Early challenges for hosts
Come the denouement of this World Cup, which is shaping up to be a belter, England may look back at their defeat by Pakistan at Trent Bridge and conclude it was the best thing that could have happened to them. The second best thing might be playing Bangladesh in their next match, in Cardiff on Sunday.
If there are better examples of swaggering, pre-tournament jollies being taken down a peg or two so early, none come to my mind so readily. England had possibly started to believe their own hype, which had reached fingers-in-ear volume post their cosy success over South Africa. With each passing match the Proteas play, however, the temperature of that win recedes. More on the Saffers later.
Amazingly, England had been as short as 6/4 on the traditional high street for their first title before Pakistan produced one of their characteristic pandemonium to paradise performances. It is a price which causes a sharp intake of breath accompanied with the sort of face twisting normally associated with awful 80s sitcoms like Are You Being Served? The bet, or the endurance test that is watching a show like that come to think of it, is no fun whatsoever.
Despite this column's consistent in their critique of England over the last couple of years - summed up, perhaps a little crudely by the line 'can bat, can't bowl' - nothing seen so far has suggested that we need to double up on our lay bet on the outright with the hosts returned to 3.3512/5.
Indeed, there was plenty of head scratching at the time when South Africa failed to make a better fist of a moderate chase in the opener. After all, England's bowlers had struggled for tightness and although South Africa were not renowned for fast scoring a closer encounter was expected. A significant tick in the box for England, then. An area where they were weak may well have been improved upon. That view has been spoiled somewhat by South Africa's defeat by Bangladesh and awful batting effort on an absolute road against India in Southampton.
The Pakistan loss should serve as England's most important pointer, then. Graeme Swann, in his Betfair column, reckons that England were always liable to put in a sloppy effort somewhere along the line. He could well be right that it is best to get it out of the way in the group stage, even better that it's game two. It would be wrong, however, not to consider some areas where England might have been found out.
For a start, Jason Roy and Jonny Bairstow have twice been attacked with spin from ball one. It's a terrific, thoughtful approach from South Africa and Pakistan and one surely likely to be copied by everybody else. With fast starts now in doubt, Bairstow and Roy need to work overtime to come up with a strategy. It is a blessing that they have the chance to put into effect against Bangladesh who, if they're bright, will hit England with spin up front and for as long as possible.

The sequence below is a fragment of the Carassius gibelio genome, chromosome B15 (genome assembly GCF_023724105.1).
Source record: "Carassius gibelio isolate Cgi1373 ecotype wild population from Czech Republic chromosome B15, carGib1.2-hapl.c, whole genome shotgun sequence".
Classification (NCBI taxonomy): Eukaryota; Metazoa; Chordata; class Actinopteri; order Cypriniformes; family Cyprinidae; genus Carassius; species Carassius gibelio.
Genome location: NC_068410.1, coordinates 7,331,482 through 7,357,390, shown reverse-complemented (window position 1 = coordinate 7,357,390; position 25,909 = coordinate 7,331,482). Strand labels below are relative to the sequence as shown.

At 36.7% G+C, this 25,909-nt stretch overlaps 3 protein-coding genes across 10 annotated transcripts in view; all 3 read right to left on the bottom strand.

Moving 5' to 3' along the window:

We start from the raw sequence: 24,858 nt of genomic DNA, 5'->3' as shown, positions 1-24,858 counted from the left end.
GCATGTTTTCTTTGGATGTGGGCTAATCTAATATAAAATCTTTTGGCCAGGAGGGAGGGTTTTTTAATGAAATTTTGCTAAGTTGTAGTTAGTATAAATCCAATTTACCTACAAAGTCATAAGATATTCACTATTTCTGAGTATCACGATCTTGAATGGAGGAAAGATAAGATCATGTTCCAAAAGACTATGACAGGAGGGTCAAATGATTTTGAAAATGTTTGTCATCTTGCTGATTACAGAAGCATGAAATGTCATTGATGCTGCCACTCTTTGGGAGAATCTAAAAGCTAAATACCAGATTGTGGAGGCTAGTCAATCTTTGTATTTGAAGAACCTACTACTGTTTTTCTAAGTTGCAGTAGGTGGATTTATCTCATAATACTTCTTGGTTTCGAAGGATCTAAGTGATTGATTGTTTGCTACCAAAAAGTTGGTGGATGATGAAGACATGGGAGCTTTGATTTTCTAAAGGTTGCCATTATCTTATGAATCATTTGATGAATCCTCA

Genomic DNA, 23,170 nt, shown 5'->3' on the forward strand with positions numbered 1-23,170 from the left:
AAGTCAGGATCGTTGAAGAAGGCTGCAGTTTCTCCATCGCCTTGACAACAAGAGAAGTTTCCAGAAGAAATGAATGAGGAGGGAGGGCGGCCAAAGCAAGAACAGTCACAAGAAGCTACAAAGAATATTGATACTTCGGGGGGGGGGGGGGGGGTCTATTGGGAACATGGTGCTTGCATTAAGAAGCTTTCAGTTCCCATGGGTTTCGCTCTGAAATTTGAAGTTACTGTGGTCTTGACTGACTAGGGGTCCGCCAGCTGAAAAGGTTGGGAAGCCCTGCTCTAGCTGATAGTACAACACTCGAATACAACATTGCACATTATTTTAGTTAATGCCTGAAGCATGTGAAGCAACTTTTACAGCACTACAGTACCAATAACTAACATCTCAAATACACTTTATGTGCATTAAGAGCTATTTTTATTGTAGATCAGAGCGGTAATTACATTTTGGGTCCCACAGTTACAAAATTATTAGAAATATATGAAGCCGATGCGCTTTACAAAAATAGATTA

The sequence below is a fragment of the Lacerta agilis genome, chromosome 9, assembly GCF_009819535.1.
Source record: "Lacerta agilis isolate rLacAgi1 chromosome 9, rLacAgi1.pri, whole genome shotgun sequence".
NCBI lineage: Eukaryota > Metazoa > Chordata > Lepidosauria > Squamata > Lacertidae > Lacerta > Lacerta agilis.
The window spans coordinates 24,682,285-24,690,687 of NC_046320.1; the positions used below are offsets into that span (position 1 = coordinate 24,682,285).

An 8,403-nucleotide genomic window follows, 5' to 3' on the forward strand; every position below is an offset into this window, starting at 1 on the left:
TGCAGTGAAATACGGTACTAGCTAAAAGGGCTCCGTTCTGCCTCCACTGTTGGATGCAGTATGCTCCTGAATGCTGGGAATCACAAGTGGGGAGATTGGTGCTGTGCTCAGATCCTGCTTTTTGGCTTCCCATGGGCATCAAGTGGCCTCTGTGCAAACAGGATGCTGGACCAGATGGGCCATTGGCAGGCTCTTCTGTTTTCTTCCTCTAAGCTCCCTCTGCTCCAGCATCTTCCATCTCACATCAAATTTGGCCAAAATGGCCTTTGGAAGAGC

The rest of the batting order will have been well-reminded that Jos Buttler can't be relied upon to get them out of a hole every time. Buttler's extraordinary hitting, and consistency, have made England the most feared batting unit in the world. As every human being does he makes mistakes. Buttler made one against Pakistan. He might make a few more.
When he does, there shouldn't be the need for more Are You Being Served? faces on the England balcony. Moeen Ali is dangerous, too. Chris Woakes can give it a belt. Lian Plunkett (who should come back into the XI, by the way) and Adil Rashid have won games for England before.
When Buttler was out at Trent Bridge, England seemed to give up as if the task had become insurmountable. Not so. Teams have got up from those positions before and will continue to do so. Maybe even against England (sorry, couldn't resist).
Sloppy South Africa
There were concerns about South Africa's batting in this World Cup. Not that they were bad. Just they were a little safe. They were always likely to be more ponderous than pathetic.
But three matches in they are more of the latter. On a Southampton wicket which is an extension of the M3, they were awful against India. Failing to bust 300 on a ground where that is the minimum damns their chances in the tournament.
They are surely ones to take on for their remaining outings in the group stages and punters will be daydreaming of defeats against Sri Lanka or Afghanistan. If you need any more reasons, here's Faf Du Plessis before that batting show against India.
"The natural thing that happens in a team like this, is you find that your confidence goes down. Naturally, younger guys in the team coming to their first World Cup - they will potentially go into their self-pity cycle. But that that won't be allowed over the next couple of days. It is important for us to stay strong at this time. If you do slightly go away from that, then as a team you can crumble."